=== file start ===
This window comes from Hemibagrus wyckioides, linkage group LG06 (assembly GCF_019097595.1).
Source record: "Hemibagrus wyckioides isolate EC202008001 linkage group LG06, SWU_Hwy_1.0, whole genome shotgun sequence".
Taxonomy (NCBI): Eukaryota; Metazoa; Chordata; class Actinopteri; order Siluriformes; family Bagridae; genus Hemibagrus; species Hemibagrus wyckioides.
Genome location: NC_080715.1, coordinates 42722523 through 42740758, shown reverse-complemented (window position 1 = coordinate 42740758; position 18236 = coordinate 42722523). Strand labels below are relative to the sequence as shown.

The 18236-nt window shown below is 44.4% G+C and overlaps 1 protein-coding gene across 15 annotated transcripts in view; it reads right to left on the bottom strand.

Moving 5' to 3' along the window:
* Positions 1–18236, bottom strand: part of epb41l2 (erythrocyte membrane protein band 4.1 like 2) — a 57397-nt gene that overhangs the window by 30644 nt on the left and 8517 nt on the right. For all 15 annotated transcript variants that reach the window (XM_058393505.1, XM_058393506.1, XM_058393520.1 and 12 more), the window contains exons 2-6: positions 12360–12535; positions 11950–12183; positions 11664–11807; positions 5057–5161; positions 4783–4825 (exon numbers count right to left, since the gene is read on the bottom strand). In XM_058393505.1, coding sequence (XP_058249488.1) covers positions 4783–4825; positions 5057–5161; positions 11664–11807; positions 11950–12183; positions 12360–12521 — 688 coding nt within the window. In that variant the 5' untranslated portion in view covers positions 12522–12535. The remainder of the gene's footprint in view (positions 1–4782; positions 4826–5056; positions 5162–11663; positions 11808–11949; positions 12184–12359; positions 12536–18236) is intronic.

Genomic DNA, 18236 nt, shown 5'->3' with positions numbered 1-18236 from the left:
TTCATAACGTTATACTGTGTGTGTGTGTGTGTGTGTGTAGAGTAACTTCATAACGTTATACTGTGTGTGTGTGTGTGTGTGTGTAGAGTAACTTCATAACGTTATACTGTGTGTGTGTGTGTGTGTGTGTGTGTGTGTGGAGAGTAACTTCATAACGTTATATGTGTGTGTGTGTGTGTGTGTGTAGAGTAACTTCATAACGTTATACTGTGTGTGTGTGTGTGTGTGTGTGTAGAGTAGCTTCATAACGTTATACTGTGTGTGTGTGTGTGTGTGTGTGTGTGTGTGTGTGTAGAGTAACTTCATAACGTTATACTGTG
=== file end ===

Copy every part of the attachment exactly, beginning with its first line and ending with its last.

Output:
This window comes from Hemibagrus wyckioides, linkage group LG06 (assembly GCF_019097595.1).
Source record: "Hemibagrus wyckioides isolate EC202008001 linkage group LG06, SWU_Hwy_1.0, whole genome shotgun sequence".
Taxonomy (NCBI): Eukaryota; Metazoa; Chordata; class Actinopteri; order Siluriformes; family Bagridae; genus Hemibagrus; species Hemibagrus wyckioides.
Genome location: NC_080715.1, coordinates 42722523 through 42740758, shown reverse-complemented (window position 1 = coordinate 42740758; position 18236 = coordinate 42722523). Strand labels below are relative to the sequence as shown.

The 18236-nt window shown below is 44.4% G+C and overlaps 1 protein-coding gene across 15 annotated transcripts in view; it reads right to left on the bottom strand.

Moving 5' to 3' along the window:
* Positions 1–18236, bottom strand: part of epb41l2 (erythrocyte membrane protein band 4.1 like 2) — a 57397-nt gene that overhangs the window by 30644 nt on the left and 8517 nt on the right. For all 15 annotated transcript variants that reach the window (XM_058393505.1, XM_058393506.1, XM_058393520.1 and 12 more), the window contains exons 2-6: positions 12360–12535; positions 11950–12183; positions 11664–11807; positions 5057–5161; positions 4783–4825 (exon numbers count right to left, since the gene is read on the bottom strand). In XM_058393505.1, coding sequence (XP_058249488.1) covers positions 4783–4825; positions 5057–5161; positions 11664–11807; positions 11950–12183; positions 12360–12521 — 688 coding nt within the window. In that variant the 5' untranslated portion in view covers positions 12522–12535. The remainder of the gene's footprint in view (positions 1–4782; positions 4826–5056; positions 5162–11663; positions 11808–11949; positions 12184–12359; positions 12536–18236) is intronic.

Genomic DNA, 18236 nt, shown 5'->3' with positions numbered 1-18236 from the left:
TTCATAACGTTATACTGTGTGTGTGTGTGTGTGTGTGTAGAGTAACTTCATAACGTTATACTGTGTGTGTGTGTGTGTGTGTGTAGAGTAACTTCATAACGTTATACTGTGTGTGTGTGTGTGTGTGTGTGTGTGTGTGGAGAGTAACTTCATAACGTTATATGTGTGTGTGTGTGTGTGTGTGTAGAGTAACTTCATAACGTTATACTGTGTGTGTGTGTGTGTGTGTGTGTAGAGTAGCTTCATAACGTTATACTGTGTGTGTGTGTGTGTGTGTGTGTGTGTGTGTGTGTAGAGTAACTTCATAACGTTATACTGTG